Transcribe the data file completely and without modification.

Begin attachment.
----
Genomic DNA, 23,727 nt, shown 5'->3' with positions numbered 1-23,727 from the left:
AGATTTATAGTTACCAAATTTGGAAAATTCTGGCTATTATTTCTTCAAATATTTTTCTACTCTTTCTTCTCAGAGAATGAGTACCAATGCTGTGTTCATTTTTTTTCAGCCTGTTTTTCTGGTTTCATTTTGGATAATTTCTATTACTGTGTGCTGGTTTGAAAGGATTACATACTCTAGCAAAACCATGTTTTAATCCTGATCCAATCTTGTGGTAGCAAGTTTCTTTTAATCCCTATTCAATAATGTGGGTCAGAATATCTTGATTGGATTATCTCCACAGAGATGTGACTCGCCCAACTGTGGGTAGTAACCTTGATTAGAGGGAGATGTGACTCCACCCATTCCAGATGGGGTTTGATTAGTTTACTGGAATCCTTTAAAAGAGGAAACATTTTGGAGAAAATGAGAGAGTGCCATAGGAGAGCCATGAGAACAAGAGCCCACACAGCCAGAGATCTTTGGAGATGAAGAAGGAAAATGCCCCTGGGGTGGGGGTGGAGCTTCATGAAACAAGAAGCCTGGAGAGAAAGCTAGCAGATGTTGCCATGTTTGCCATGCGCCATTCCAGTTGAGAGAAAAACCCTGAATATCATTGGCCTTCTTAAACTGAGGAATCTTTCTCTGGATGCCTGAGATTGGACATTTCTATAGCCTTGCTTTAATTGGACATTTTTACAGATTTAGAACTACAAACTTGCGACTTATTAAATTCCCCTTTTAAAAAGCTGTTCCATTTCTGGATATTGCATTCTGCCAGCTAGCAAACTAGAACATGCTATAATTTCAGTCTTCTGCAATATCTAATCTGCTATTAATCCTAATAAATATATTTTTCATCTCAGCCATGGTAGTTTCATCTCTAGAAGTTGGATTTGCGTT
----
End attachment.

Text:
Genomic DNA, 23,727 nt, shown 5'->3' with positions numbered 1-23,727 from the left:
AGATTTATAGTTACCAAATTTGGAAAATTCTGGCTATTATTTCTTCAAATATTTTTCTACTCTTTCTTCTCAGAGAATGAGTACCAATGCTGTGTTCATTTTTTTTCAGCCTGTTTTTCTGGTTTCATTTTGGATAATTTCTATTACTGTGTGCTGGTTTGAAAGGATTACATACTCTAGCAAAACCATGTTTTAATCCTGATCCAATCTTGTGGTAGCAAGTTTCTTTTAATCCCTATTCAATAATGTGGGTCAGAATATCTTGATTGGATTATCTCCACAGAGATGTGACTCGCCCAACTGTGGGTAGTAACCTTGATTAGAGGGAGATGTGACTCCACCCATTCCAGATGGGGTTTGATTAGTTTACTGGAATCCTTTAAAAGAGGAAACATTTTGGAGAAAATGAGAGAGTGCCATAGGAGAGCCATGAGAACAAGAGCCCACACAGCCAGAGATCTTTGGAGATGAAGAAGGAAAATGCCCCTGGGGTGGGGGTGGAGCTTCATGAAACAAGAAGCCTGGAGAGAAAGCTAGCAGATGTTGCCATGTTTGCCATGCGCCATTCCAGTTGAGAGAAAAACCCTGAATATCATTGGCCTTCTTAAACTGAGGAATCTTTCTCTGGATGCCTGAGATTGGACATTTCTATAGCCTTGCTTTAATTGGACATTTTTACAGATTTAGAACTACAAACTTGCGACTTATTAAATTCCCCTTTTAAAAAGCTGTTCCATTTCTGGATATTGCATTCTGCCAGCTAGCAAACTAGAACATGCTATAATTTCAGTCTTCTGCAATATCTAATCTGCTATTAATCCTAATAAATATATTTTTCATCTCAGCCATGGTAGTTTCATCTCTAGAAGTTGGATTTGCGTT